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Christian Economics and Social Justice

QUESTION: Christian Economics – The Principle of Social Justice


Christian socialists believe that social justice to the poor demands that everyone share limited resources equally and that this principle takes precedence over all other considerations. Reconciling this principle with biblical teachings, however, is problematic. Paul teaches the relationship between work and property when he says, “For even when we were with you, we gave you this rule: ‘If a man will not work, he shall not eat’” (2 Thessalonians 3:10).

God teaches us that fairness consists of not showing special favor to the rich or to the poor (Leviticus 19:15). Beisner counters the socialist interpretation of social justice when he says, “God is not ‘on the side of the poor,’ despite protests to the contrary. Any law, therefore, that gives an advantage in the economic sphere to anyone, rich or poor, violates Biblical justice.”1 Justice requires equality before the law rather than equality of income or ability. Justice will in fact lead to economic inequality. Beisner continues, “The Bible demands impartiality, which—because people differ in interests, gifts, capacities, and stations in life—must invariably result in conditional inequality.”2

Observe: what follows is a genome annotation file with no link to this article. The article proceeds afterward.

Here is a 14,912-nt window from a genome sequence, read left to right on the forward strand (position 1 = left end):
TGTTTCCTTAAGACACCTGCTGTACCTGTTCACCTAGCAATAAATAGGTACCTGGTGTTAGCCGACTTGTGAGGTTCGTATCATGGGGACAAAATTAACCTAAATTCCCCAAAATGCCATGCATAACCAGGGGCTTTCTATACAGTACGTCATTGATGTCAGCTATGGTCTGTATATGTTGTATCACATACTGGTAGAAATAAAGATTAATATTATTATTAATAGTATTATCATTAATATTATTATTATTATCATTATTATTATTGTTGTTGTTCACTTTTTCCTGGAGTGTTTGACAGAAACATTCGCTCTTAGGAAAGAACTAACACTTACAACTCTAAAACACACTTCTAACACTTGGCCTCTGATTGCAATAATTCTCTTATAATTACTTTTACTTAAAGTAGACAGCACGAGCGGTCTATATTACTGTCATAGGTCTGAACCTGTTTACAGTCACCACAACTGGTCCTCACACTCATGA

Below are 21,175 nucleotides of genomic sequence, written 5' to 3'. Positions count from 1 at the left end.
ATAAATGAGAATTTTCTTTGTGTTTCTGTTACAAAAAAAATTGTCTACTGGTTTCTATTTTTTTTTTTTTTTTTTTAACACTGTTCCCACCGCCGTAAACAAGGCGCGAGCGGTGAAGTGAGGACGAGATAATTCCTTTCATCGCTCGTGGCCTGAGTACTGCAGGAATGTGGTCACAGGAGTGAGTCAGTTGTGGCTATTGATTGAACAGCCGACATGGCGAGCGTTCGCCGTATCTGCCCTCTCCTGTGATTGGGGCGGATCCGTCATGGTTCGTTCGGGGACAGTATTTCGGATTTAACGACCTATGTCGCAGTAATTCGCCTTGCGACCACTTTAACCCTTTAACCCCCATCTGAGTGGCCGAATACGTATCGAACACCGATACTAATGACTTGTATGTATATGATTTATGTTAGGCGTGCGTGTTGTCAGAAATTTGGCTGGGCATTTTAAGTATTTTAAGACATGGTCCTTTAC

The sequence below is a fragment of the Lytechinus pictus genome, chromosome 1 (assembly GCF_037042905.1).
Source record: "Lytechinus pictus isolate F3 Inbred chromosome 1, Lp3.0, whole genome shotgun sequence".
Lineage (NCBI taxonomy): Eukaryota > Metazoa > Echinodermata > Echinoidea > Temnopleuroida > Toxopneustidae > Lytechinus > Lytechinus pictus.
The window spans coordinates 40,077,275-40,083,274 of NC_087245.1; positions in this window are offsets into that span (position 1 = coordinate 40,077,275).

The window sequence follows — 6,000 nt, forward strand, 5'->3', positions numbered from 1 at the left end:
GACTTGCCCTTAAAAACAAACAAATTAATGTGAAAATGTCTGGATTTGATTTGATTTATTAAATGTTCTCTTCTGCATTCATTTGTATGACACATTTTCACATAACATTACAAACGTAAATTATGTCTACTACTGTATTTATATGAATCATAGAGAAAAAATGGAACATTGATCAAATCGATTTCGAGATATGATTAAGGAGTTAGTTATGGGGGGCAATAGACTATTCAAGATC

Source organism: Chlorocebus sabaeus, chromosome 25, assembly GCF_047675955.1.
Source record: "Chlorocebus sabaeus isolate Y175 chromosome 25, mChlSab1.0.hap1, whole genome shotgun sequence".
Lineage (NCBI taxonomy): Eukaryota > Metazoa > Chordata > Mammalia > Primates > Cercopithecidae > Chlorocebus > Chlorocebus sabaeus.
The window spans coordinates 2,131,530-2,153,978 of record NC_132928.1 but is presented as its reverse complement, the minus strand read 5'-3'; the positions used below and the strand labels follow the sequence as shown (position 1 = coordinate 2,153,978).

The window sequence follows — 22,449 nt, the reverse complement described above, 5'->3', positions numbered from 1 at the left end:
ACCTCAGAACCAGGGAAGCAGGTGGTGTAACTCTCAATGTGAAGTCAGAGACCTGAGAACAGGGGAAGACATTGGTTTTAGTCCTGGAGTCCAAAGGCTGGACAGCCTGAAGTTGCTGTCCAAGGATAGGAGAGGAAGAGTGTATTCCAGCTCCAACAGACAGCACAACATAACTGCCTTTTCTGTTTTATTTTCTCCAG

Christian Economics – Equal Opportunity, Not Equal Distribution
Biblical justice is based on equal opportunity rather than on equal distribution of wealth. Michael Novak explains, “Given the diversity and liberty of human life, no fair and free system can possibly guarantee equal outcomes. A democratic system depends for its legitimacy, therefore, not upon equal results but upon a sense of equal opportunity.”3 Equal opportunity does not mean that everyone possesses the same skills, interests, or social contacts, but that the law should prohibit no one from competing equally in the marketplace (Proverbs 31).


Rendered with permission from the book,Understanding the Times: The Collision of Today’s Competing Worldviews(Rev. 2nd ed), David Noebel, Summit Press, 2006. Compliments of John Stonestreet, David Noebel, and the Christian Worldview Ministry at Summit Ministries. All rights reserved in the original.

1 E. Calvin Beisner, Prosperity and Poverty: The Compassionate Use of Resources in a World of Scarcity (Westchester, IL: Crossway Books, 1988), 52.
2 Ibid.
3 Michael Novak, The Spirit of Democratic Capitalism (New York, NY: Simon and Schuster, 1982), 15.

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